Apart from IMG, Los Angeles Fashion Week has gone indie — and makeup and hair reflected the alternative spirit.
This story first appeared in the March 20, 2009 issue of WWD. Subscribe Today.
AnnaRose Kern and Robert Ramos helmed the makeup and hair teams, respectively, at the shows put on by BOXeight from March 13 to 15 at the Los Angeles Theatre. Kern employed cosmetics from a BOXeight line slated for release in the summer, and Ramos used his namesake hair care line launched last year to service the 20 or so shows.
Hewing to the Goth theme of several shows, Kern pointed to a strong, black eye as chief among the makeup trends. Another trend, foundation-covered matte nude lips, made the dark eyes pop. Ramos highlighted braids and faux bobs constructed by tucking under long locks as recurrent hair concepts.
A few of the standout shows for beauty were Smoke & Mirrors, The Battalion, SkinGraft and martinMartin, which Kern called her most challenging. At martinMartin, both sexes sported short, fringe bangs and dramatic, geometric eye makeup.
“We created uniform androgyny,” said Kern. “It got a lot of attention because typically you don’t see a lot of theatrical makeup on male models.”
You May Also Like
Smoke & Mirrors’ partners, Emily Brandle and Michelle Chaplin, opted for two makeup choices. Half of the models wore thick glasses and the makeup focused on bright red-orange lips. A considerable helping of black mascara and a green cat’s eye shape blended with black at the eye creases drew attention to the eyes on the models without glasses.
Hair was looped into bows atop models’ heads with loose hair below that Ramos described as “teased out, but not too teased out.” “They wanted it not too edgy, but not too pretty. It had to be on that fine line,” Ramos said.
Three makeup varieties were presented at The Battalion: a natural, sun-kissed look to fit a Native American inspiration; creamy skin, lip color rosettes and gray eyes for a militaristic look intended to evoke centuries long past, and deep smoky eyes harkening back to Eighties-era punks.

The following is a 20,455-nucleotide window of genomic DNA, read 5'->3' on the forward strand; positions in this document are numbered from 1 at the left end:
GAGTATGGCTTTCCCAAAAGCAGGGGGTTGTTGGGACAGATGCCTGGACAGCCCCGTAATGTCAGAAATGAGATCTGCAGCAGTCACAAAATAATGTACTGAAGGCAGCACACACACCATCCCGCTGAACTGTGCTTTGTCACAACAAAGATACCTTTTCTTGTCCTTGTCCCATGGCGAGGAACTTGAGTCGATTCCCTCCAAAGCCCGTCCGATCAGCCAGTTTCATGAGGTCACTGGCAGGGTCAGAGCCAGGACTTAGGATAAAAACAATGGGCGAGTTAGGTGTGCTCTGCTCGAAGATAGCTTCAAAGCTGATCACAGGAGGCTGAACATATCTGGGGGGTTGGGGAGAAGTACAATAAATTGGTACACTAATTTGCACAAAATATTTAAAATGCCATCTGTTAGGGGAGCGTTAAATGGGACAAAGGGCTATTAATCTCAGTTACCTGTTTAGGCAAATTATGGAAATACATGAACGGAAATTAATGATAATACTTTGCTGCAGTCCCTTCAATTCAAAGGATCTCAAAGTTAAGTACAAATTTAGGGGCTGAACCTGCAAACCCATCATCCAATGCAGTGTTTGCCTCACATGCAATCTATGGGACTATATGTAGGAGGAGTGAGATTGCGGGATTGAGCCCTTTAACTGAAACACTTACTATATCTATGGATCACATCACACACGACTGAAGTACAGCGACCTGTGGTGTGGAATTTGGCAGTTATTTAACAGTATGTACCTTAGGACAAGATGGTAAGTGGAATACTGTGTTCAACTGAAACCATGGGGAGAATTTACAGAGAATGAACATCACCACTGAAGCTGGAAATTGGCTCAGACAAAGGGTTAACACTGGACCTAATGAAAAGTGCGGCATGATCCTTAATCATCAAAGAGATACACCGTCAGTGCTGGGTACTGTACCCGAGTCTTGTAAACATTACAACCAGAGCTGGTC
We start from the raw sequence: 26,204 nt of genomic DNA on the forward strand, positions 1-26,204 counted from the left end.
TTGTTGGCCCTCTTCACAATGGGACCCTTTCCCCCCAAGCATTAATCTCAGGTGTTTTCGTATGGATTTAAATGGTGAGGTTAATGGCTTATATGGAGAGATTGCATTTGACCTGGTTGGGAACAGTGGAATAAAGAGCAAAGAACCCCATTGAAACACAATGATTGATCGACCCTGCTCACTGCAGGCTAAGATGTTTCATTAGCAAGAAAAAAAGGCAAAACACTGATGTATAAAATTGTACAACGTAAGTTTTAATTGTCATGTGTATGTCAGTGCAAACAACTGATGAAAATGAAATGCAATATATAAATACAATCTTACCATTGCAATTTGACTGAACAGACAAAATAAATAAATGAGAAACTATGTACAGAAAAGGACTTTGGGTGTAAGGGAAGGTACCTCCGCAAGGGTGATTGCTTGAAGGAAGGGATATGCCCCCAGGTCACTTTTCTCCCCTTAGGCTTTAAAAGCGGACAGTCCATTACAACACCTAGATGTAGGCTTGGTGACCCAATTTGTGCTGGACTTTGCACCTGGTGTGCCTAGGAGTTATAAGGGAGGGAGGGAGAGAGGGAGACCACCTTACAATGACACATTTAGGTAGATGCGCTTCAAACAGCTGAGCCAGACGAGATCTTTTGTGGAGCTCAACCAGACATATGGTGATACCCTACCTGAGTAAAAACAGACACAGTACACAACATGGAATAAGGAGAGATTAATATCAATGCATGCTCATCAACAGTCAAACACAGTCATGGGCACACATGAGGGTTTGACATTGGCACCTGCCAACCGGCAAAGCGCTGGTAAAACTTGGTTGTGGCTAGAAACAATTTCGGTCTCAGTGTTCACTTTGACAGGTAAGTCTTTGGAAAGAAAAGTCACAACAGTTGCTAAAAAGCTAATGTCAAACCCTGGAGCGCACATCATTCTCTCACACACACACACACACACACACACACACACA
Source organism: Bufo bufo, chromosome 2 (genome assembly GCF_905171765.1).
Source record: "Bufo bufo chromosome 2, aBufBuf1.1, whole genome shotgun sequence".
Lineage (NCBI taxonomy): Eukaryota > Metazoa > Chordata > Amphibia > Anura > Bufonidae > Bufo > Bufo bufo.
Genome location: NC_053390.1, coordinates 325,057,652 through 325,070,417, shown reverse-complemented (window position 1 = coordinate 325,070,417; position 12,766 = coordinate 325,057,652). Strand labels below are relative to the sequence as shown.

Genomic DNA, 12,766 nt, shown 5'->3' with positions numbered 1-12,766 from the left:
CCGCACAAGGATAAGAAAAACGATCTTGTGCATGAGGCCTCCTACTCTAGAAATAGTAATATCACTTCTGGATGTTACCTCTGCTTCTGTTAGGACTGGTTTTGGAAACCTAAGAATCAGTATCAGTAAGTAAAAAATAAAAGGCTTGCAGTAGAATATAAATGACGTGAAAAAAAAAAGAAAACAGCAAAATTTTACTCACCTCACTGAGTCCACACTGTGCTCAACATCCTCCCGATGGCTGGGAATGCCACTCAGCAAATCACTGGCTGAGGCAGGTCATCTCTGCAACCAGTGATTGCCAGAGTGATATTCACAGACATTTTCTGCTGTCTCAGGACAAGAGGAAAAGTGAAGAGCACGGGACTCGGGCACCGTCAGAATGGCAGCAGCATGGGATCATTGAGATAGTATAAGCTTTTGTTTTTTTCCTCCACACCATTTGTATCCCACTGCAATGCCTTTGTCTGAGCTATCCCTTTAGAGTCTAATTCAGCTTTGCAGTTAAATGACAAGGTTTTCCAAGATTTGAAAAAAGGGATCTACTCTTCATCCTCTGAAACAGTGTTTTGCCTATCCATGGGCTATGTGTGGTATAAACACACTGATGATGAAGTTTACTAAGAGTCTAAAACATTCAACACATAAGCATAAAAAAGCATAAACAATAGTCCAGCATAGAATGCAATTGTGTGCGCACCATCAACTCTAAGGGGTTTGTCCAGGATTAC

“The Battalion was one of my favorites,” said Ramos. The hair drew upon the Native American inspiration with braids in the back of the hair and on two sides, and the rest straight down. “Very Pocahontas,” mused Ramos.
At SkinGraft, the hair was parted in the middle and down, and texture was manufactured by flat ironing pinned hair fashioned into loose figure eights. The dark eyes returned for the show, where they were rimmed in black. “I got a lot of reactions to the SkinGraft show because it was very intense,” said Kern.
With fashion week ending, Kern, along with BOXeight creator Peter Gurnz, will resume work finalizing BOXeight makeup. It will launch on BOXeight’s Web site initially with eight items — bronzer in two shades, liquid eyeliner in two, lip gloss in three and an eye shadow quad — ranging mostly from $14 to $30.
“The thing that I want to do with BOXeight is marry fun and function,” said Kern. The eyeliner contains an algae complex called BioBoost to encourage lash growth. The lip gloss has 24-karat gold to enhance fullness.
Ramos is adding Styling Spray, at roughly $20 for 10 oz., to his product assortment next month. He said the lightweight spray came in handy during the shows. “It will hold, but you can work with it, and it won’t build up,” he explained.